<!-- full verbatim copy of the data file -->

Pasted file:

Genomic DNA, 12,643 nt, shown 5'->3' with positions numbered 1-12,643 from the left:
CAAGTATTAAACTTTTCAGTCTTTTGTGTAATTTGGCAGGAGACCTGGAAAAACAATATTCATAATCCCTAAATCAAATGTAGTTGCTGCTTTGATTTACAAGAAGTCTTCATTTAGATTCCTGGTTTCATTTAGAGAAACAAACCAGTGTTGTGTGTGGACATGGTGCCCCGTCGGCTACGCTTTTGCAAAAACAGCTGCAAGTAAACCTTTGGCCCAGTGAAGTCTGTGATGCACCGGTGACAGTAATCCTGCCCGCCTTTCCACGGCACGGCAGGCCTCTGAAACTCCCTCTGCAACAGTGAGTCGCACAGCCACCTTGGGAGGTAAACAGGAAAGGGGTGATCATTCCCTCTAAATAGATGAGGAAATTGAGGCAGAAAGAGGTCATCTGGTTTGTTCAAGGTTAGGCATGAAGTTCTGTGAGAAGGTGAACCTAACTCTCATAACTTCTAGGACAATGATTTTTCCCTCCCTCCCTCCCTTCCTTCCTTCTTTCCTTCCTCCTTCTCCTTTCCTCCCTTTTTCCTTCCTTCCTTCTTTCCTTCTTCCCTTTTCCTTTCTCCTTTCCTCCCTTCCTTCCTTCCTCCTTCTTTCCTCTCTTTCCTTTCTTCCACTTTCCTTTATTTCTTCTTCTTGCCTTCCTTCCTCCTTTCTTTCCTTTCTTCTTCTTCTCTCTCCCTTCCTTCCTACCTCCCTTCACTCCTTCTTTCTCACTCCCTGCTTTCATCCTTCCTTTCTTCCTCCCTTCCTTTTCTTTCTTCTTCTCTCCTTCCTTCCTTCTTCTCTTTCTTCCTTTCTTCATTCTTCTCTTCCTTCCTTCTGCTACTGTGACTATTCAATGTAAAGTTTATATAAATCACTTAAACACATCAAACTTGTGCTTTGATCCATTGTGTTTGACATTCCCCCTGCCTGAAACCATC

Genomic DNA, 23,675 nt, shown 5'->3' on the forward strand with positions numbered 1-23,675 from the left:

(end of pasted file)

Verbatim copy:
Genomic DNA, 12,643 nt, shown 5'->3' with positions numbered 1-12,643 from the left:
CAAGTATTAAACTTTTCAGTCTTTTGTGTAATTTGGCAGGAGACCTGGAAAAACAATATTCATAATCCCTAAATCAAATGTAGTTGCTGCTTTGATTTACAAGAAGTCTTCATTTAGATTCCTGGTTTCATTTAGAGAAACAAACCAGTGTTGTGTGTGGACATGGTGCCCCGTCGGCTACGCTTTTGCAAAAACAGCTGCAAGTAAACCTTTGGCCCAGTGAAGTCTGTGATGCACCGGTGACAGTAATCCTGCCCGCCTTTCCACGGCACGGCAGGCCTCTGAAACTCCCTCTGCAACAGTGAGTCGCACAGCCACCTTGGGAGGTAAACAGGAAAGGGGTGATCATTCCCTCTAAATAGATGAGGAAATTGAGGCAGAAAGAGGTCATCTGGTTTGTTCAAGGTTAGGCATGAAGTTCTGTGAGAAGGTGAACCTAACTCTCATAACTTCTAGGACAATGATTTTTCCCTCCCTCCCTCCCTTCCTTCCTTCTTTCCTTCCTCCTTCTCCTTTCCTCCCTTTTTCCTTCCTTCCTTCTTTCCTTCTTCCCTTTTCCTTTCTCCTTTCCTCCCTTCCTTCCTTCCTCCTTCTTTCCTCTCTTTCCTTTCTTCCACTTTCCTTTATTTCTTCTTCTTGCCTTCCTTCCTCCTTTCTTTCCTTTCTTCTTCTTCTCTCTCCCTTCCTTCCTACCTCCCTTCACTCCTTCTTTCTCACTCCCTGCTTTCATCCTTCCTTTCTTCCTCCCTTCCTTTTCTTTCTTCTTCTCTCCTTCCTTCCTTCTTCTCTTTCTTCCTTTCTTCATTCTTCTCTTCCTTCCTTCTGCTACTGTGACTATTCAATGTAAAGTTTATATAAATCACTTAAACACATCAAACTTGTGCTTTGATCCATTGTGTTTGACATTCCCCCTGCCTGAAACCATC

Genomic DNA, 23,675 nt, shown 5'->3' on the forward strand with positions numbered 1-23,675 from the left: